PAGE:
Rust is a new language, sponsored by Mozilla, with the core goal of safe and productive systems programming. It’s a language developed industrially, with ambitions for widespread adoption. But it’s also a language deeply informed by PL research, including substructural types, the Cyclone project, Haskell’s type classes, and Scheme macros. And it’s built by a team that mixes PL PhDs with dyed-in-the-wool engineers.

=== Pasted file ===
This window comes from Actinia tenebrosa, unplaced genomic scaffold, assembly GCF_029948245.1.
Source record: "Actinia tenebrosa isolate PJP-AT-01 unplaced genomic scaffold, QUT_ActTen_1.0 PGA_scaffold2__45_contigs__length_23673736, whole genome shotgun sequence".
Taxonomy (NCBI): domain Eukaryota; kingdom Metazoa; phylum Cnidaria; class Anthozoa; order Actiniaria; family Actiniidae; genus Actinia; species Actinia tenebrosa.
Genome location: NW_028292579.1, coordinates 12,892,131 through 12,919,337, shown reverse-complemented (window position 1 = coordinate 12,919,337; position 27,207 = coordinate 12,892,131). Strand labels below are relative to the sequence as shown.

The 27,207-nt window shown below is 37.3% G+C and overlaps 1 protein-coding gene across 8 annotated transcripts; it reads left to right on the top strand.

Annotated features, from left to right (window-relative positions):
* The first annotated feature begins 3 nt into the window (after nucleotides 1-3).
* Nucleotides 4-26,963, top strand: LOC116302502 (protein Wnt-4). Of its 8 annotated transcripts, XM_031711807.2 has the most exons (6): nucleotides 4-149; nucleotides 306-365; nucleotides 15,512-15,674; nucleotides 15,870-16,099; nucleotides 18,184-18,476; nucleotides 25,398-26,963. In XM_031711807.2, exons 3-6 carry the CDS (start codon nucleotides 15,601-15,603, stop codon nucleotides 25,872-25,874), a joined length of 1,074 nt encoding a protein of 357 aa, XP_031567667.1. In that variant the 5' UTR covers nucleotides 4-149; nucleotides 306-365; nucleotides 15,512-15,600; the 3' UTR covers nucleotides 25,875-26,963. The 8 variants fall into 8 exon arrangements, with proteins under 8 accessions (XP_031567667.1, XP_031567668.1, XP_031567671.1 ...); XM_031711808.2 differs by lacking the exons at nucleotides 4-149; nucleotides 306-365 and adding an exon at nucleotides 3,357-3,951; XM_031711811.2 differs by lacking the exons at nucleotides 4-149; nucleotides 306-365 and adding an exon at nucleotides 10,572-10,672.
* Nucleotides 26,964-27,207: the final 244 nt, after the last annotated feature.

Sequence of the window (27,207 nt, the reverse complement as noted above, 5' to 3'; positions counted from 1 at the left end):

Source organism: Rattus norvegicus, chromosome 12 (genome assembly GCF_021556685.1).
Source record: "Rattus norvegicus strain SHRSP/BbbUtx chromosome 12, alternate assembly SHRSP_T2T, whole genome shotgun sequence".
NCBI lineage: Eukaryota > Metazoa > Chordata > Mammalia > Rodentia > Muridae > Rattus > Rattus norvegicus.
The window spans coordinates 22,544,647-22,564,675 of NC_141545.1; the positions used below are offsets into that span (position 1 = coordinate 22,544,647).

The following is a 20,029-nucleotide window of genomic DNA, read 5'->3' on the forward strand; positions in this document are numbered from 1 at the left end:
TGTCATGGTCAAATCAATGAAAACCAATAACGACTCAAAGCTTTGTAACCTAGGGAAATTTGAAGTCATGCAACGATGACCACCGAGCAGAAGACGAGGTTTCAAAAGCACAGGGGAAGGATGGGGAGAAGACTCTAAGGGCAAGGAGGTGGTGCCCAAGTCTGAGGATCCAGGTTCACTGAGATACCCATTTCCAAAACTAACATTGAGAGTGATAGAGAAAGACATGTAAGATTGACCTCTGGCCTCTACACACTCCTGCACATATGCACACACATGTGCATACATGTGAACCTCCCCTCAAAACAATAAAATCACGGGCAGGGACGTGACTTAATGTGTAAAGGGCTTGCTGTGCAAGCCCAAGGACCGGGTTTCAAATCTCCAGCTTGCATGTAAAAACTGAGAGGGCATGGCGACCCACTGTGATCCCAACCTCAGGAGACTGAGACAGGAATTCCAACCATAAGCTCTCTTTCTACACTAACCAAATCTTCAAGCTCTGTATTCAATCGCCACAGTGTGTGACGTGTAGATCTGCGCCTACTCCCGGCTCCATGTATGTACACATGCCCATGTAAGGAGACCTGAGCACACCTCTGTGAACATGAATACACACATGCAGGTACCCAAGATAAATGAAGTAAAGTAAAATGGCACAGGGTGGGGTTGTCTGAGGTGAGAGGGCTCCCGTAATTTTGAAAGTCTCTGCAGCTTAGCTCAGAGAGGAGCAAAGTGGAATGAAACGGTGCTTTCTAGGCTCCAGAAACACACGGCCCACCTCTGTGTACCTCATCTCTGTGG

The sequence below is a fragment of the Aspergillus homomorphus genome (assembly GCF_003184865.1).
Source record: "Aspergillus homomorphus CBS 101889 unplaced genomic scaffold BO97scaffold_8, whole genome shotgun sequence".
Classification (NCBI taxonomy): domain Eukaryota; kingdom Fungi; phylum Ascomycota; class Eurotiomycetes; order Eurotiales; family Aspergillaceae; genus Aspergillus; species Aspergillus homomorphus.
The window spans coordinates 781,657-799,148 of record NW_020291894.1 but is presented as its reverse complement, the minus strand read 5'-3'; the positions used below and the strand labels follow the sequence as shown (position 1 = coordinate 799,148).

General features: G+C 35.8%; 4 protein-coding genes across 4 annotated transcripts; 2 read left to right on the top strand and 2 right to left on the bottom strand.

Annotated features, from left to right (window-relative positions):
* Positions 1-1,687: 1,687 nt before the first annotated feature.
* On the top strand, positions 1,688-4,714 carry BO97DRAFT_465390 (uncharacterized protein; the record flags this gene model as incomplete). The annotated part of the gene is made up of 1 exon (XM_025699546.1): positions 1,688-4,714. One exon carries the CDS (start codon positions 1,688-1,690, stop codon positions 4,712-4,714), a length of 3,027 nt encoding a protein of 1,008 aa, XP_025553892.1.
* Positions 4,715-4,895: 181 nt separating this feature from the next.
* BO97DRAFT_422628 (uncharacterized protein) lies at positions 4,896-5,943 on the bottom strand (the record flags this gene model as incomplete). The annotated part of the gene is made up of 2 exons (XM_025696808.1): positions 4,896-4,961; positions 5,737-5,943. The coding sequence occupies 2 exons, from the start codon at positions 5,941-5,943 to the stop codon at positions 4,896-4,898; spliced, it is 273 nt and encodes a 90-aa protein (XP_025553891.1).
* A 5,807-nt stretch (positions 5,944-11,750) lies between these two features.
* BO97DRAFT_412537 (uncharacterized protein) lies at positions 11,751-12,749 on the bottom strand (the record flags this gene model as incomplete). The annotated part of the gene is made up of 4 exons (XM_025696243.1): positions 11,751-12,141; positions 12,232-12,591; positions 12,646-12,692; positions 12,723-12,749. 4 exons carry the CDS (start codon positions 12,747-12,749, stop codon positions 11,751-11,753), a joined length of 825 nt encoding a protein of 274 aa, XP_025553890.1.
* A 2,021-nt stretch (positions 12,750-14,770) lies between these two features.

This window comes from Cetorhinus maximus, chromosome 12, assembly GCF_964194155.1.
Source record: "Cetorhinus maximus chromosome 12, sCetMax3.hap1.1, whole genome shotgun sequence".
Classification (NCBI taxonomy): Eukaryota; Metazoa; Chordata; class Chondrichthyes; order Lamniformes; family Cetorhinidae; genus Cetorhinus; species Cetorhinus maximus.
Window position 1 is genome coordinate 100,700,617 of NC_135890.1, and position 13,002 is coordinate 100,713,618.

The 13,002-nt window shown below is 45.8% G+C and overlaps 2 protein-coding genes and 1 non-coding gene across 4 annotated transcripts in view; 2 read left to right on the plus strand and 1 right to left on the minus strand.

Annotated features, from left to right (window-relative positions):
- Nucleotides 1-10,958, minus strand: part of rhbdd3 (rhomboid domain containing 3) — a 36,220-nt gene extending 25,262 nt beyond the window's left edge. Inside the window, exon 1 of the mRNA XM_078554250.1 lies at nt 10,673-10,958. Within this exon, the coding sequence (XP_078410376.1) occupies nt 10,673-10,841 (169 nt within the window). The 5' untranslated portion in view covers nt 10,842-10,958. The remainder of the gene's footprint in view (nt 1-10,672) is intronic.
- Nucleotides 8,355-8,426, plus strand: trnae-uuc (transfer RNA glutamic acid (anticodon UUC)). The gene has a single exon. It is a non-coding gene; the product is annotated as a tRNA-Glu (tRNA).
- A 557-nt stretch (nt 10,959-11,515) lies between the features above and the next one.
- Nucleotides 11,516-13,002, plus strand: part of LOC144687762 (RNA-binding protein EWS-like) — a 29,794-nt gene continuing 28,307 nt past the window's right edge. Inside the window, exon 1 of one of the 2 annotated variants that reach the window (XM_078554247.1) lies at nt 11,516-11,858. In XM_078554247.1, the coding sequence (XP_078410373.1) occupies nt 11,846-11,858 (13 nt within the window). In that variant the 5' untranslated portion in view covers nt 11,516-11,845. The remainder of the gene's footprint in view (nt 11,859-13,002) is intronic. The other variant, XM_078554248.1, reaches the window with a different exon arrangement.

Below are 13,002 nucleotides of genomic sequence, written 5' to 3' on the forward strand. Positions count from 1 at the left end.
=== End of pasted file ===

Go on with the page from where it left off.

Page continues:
In this talk, I’ll cover some of my experiences as one of those PL PhDs. We’ll tour some of the core features of Rust, tracing the research lineage and seeing what evolution was needed to make them work at scale. We’ll discuss the tough decisions around shipping the language without yet having a soundness proof, and further tough decisions about how to handle soundness fixes. We’ll talk about the way that Rust’s ongoing development is done completely in the open, and how that relates to working in an academic setting. And finally, I’ll mention some of the open research problems around Rust – which runs the gamut from memory models, specification, soundness, API design, to type theory and more.